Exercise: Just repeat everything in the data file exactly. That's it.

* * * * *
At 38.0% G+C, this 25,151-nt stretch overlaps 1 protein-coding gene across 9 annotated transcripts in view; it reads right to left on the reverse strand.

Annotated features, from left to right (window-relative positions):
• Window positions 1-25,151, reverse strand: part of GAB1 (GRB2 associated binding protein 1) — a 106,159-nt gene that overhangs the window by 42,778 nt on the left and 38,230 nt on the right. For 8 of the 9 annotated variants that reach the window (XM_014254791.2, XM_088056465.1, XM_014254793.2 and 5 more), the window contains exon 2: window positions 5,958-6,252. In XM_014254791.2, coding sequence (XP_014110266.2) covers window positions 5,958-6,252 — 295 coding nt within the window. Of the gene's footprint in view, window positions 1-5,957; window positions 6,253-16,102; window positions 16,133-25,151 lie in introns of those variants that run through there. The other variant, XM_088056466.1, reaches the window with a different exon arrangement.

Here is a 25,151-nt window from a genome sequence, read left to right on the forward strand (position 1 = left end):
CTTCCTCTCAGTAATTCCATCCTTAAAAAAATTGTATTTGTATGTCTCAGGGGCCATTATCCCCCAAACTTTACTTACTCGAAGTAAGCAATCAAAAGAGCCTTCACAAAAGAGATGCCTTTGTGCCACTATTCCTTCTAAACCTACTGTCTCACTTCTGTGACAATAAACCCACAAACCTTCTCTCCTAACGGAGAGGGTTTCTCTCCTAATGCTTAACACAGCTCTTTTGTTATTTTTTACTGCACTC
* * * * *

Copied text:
At 38.0% G+C, this 25,151-nt stretch overlaps 1 protein-coding gene across 9 annotated transcripts in view; it reads right to left on the reverse strand.

Annotated features, from left to right (window-relative positions):
• Window positions 1-25,151, reverse strand: part of GAB1 (GRB2 associated binding protein 1) — a 106,159-nt gene that overhangs the window by 42,778 nt on the left and 38,230 nt on the right. For 8 of the 9 annotated variants that reach the window (XM_014254791.2, XM_088056465.1, XM_014254793.2 and 5 more), the window contains exon 2: window positions 5,958-6,252. In XM_014254791.2, coding sequence (XP_014110266.2) covers window positions 5,958-6,252 — 295 coding nt within the window. Of the gene's footprint in view, window positions 1-5,957; window positions 6,253-16,102; window positions 16,133-25,151 lie in introns of those variants that run through there. The other variant, XM_088056466.1, reaches the window with a different exon arrangement.

Here is a 25,151-nt window from a genome sequence, read left to right on the forward strand (position 1 = left end):
CTTCCTCTCAGTAATTCCATCCTTAAAAAAATTGTATTTGTATGTCTCAGGGGCCATTATCCCCCAAACTTTACTTACTCGAAGTAAGCAATCAAAAGAGCCTTCACAAAAGAGATGCCTTTGTGCCACTATTCCTTCTAAACCTACTGTCTCACTTCTGTGACAATAAACCCACAAACCTTCTCTCCTAACGGAGAGGGTTTCTCTCCTAATGCTTAACACAGCTCTTTTGTTATTTTTTACTGCACTC